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917 F2d 1306 United States v. Rowden

917 F.2d 1306

UNITED STATES of America, Plaintiff-Appellee,
v.
Charlene ROWDEN, Defendant-Appellant.

No. 90-1815.

United States Court of Appeals, Seventh Circuit.

Argued Oct. 25, 1990.
Decided Nov. 1, 1990.

Unpublished Disposition
NOTICE: Seventh Circuit Rule 53(b)(2) states unpublished orders shall not be cited or used as precedent except to support a claim of res judicata, collateral estoppel or law of the case in any federal court within the circuit.

1

Before CUDAHY, and POSNER, Circuit Judges, and HUBERT L. WILL, Senior District Judge*.

ORDER

2

Charlene Rowden appeals from a conviction on all counts of a three-count indictment charging her with wire fraud and aiding and abetting. 18 U.S.C. Secs. 1343 and 2. She attacks the conviction on four grounds. We affirm.

3

Rowden worked for Lincolnland Answering Service in Springfield, an agent of Western Union. The evidence at trial showed that Rowden ran a series of false money transfers through Lincolnland's computers. After she entered the transfers, someone else would pick up the money she had "transferred" at the other end. As part of its evidence, the government introduced a receipt for a fraudulent transaction that originated at Lincolnland and resulted in money being transferred by wire to Jacksonville Illinois. There were fingerprints on the receipt and the government offered expert testimony that those prints belonged to Rowden's roommate. Rowden objected to the fingerprint evidence, on grounds that it was both irrelevant and unfairly prejudicial. Her objection was overruled. We find no abuse of discretion. The fingerprints were relevant. They made it more probable than might otherwise be the case both that Rowden entered the fraudulent transaction and that she aided and abetted her roomate who completed the transaction by picking up the money on the other end. The fingerprints were not unfairly prejudicial. They were simply incriminating.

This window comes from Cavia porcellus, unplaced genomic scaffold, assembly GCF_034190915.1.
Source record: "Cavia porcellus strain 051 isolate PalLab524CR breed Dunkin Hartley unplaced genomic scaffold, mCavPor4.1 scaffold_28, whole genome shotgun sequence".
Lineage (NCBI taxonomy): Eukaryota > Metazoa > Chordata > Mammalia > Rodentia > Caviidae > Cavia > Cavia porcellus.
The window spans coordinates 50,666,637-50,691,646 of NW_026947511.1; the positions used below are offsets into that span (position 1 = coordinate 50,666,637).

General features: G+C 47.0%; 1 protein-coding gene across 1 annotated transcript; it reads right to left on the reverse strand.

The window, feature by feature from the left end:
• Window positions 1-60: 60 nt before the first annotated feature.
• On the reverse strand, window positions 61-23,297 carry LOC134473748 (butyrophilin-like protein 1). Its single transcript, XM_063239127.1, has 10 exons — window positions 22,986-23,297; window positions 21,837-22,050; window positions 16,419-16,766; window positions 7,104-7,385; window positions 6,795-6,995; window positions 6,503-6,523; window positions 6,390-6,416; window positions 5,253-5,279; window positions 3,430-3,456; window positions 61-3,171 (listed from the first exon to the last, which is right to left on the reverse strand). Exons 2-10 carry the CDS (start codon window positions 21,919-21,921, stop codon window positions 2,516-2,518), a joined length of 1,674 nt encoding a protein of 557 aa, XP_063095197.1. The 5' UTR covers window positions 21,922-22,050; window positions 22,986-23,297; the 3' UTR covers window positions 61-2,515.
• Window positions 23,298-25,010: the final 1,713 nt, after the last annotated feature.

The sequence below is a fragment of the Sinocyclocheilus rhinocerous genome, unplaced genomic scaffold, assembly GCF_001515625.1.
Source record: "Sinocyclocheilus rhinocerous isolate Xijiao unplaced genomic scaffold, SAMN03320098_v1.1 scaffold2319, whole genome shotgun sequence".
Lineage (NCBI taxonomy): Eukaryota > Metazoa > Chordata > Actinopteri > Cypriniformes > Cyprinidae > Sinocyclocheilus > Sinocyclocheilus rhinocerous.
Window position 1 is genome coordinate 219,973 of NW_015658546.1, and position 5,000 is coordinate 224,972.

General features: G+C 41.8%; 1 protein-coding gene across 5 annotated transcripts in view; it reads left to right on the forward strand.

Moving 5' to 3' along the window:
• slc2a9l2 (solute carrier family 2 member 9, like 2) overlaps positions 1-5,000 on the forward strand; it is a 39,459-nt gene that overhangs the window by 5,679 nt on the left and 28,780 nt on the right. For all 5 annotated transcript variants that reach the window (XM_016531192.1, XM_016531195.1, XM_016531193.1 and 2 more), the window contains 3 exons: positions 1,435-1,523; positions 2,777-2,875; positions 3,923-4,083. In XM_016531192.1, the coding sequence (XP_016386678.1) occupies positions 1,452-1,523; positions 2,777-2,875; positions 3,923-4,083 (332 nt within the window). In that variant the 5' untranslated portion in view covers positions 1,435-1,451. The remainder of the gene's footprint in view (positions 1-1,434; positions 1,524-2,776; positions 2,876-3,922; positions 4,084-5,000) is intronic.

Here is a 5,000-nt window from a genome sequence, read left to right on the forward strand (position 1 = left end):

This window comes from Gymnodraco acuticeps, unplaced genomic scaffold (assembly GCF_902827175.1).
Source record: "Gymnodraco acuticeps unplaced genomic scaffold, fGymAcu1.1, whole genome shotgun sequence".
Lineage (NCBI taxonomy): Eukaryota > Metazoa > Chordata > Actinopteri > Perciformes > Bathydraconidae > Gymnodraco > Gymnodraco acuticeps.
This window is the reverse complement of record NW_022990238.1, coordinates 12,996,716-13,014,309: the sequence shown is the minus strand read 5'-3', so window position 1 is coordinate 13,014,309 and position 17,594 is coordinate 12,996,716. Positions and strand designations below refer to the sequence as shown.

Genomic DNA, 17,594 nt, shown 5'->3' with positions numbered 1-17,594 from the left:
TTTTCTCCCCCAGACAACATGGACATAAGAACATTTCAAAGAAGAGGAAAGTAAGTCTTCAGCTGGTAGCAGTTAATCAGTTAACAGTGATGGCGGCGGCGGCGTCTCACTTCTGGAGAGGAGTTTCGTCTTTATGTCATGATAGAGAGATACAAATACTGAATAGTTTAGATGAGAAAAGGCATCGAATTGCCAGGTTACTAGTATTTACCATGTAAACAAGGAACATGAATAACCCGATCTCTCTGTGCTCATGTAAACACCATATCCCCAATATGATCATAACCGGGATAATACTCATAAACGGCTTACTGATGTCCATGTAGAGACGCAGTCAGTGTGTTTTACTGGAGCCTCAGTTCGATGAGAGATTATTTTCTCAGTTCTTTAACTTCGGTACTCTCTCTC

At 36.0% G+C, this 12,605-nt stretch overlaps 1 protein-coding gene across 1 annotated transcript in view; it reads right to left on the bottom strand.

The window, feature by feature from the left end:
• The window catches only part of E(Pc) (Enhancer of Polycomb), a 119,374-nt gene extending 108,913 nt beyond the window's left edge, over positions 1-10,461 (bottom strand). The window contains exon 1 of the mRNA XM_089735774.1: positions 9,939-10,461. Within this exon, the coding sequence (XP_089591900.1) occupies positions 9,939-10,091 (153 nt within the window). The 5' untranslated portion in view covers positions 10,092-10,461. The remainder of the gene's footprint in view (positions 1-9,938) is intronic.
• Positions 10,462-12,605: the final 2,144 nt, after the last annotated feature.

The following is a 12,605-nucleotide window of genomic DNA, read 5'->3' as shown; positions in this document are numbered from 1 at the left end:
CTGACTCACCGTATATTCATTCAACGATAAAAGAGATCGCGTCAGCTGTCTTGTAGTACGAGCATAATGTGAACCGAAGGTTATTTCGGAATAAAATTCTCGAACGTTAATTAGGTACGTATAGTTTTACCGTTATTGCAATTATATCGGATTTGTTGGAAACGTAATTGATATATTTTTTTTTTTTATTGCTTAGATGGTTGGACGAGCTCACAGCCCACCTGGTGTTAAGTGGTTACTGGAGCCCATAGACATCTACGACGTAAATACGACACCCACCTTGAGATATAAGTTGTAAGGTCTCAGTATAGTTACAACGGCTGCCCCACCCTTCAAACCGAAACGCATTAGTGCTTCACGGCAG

4

Rowden also objected to the giving of an aiding and abetting instruction, arguing that the evidence proved, at most, her own involvement but not anyone else's and that there is no liability for "aiding and abetting" oneself. She is right about the law but wrong about the evidence. The jury could infer that she aided and abetted others, including cohorts who picked up the money on the transfers she initiated.

5

Finally, Rowden argues on appeal that "notwithstanding the guidelines" her sentence is "fundamentally unfair" and also that the evidence against her was insufficient to support a conviction. The sentence she was given was correctly calculated under the sentencing guidelines and the evidence against her was more than sufficient. The jury's verdict and the judgment entered by the district court are affirmed. The Court thanks appointed counsel for his efforts.

*

The Honorable Hubert L. Will, Senior District Judge for the Northern District of Illinois, is sitting by designation